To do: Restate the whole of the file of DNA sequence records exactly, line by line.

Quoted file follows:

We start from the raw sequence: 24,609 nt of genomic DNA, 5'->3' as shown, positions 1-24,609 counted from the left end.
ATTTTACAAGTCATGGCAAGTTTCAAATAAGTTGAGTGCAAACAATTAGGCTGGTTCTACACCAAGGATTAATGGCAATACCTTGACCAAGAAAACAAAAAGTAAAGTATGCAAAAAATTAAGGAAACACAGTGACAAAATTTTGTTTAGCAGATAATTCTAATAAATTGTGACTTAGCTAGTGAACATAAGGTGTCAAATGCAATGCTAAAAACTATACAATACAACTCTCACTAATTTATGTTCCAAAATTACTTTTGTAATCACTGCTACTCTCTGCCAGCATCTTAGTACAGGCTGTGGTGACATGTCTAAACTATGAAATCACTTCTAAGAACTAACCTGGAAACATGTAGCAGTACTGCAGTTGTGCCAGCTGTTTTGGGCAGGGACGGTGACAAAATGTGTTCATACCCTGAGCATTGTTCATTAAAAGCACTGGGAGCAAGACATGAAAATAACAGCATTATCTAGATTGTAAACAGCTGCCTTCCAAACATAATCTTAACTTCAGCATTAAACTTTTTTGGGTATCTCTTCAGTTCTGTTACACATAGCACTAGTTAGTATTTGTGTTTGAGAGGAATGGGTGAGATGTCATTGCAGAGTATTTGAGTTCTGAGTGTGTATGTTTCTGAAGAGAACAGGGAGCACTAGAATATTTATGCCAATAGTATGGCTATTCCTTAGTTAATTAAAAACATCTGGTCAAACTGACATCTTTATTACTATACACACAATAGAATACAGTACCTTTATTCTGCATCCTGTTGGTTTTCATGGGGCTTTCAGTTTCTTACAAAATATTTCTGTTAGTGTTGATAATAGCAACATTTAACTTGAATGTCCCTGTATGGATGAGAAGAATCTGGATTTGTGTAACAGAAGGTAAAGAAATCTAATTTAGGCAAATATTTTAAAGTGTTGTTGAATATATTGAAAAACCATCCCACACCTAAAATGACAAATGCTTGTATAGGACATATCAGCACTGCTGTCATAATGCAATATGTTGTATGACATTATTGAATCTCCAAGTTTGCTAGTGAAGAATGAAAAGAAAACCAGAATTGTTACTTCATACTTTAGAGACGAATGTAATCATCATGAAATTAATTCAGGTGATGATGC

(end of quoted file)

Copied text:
We start from the raw sequence: 24,609 nt of genomic DNA, 5'->3' as shown, positions 1-24,609 counted from the left end.
ATTTTACAAGTCATGGCAAGTTTCAAATAAGTTGAGTGCAAACAATTAGGCTGGTTCTACACCAAGGATTAATGGCAATACCTTGACCAAGAAAACAAAAAGTAAAGTATGCAAAAAATTAAGGAAACACAGTGACAAAATTTTGTTTAGCAGATAATTCTAATAAATTGTGACTTAGCTAGTGAACATAAGGTGTCAAATGCAATGCTAAAAACTATACAATACAACTCTCACTAATTTATGTTCCAAAATTACTTTTGTAATCACTGCTACTCTCTGCCAGCATCTTAGTACAGGCTGTGGTGACATGTCTAAACTATGAAATCACTTCTAAGAACTAACCTGGAAACATGTAGCAGTACTGCAGTTGTGCCAGCTGTTTTGGGCAGGGACGGTGACAAAATGTGTTCATACCCTGAGCATTGTTCATTAAAAGCACTGGGAGCAAGACATGAAAATAACAGCATTATCTAGATTGTAAACAGCTGCCTTCCAAACATAATCTTAACTTCAGCATTAAACTTTTTTGGGTATCTCTTCAGTTCTGTTACACATAGCACTAGTTAGTATTTGTGTTTGAGAGGAATGGGTGAGATGTCATTGCAGAGTATTTGAGTTCTGAGTGTGTATGTTTCTGAAGAGAACAGGGAGCACTAGAATATTTATGCCAATAGTATGGCTATTCCTTAGTTAATTAAAAACATCTGGTCAAACTGACATCTTTATTACTATACACACAATAGAATACAGTACCTTTATTCTGCATCCTGTTGGTTTTCATGGGGCTTTCAGTTTCTTACAAAATATTTCTGTTAGTGTTGATAATAGCAACATTTAACTTGAATGTCCCTGTATGGATGAGAAGAATCTGGATTTGTGTAACAGAAGGTAAAGAAATCTAATTTAGGCAAATATTTTAAAGTGTTGTTGAATATATTGAAAAACCATCCCACACCTAAAATGACAAATGCTTGTATAGGACATATCAGCACTGCTGTCATAATGCAATATGTTGTATGACATTATTGAATCTCCAAGTTTGCTAGTGAAGAATGAAAAGAAAACCAGAATTGTTACTTCATACTTTAGAGACGAATGTAATCATCATGAAATTAATTCAGGTGATGATGC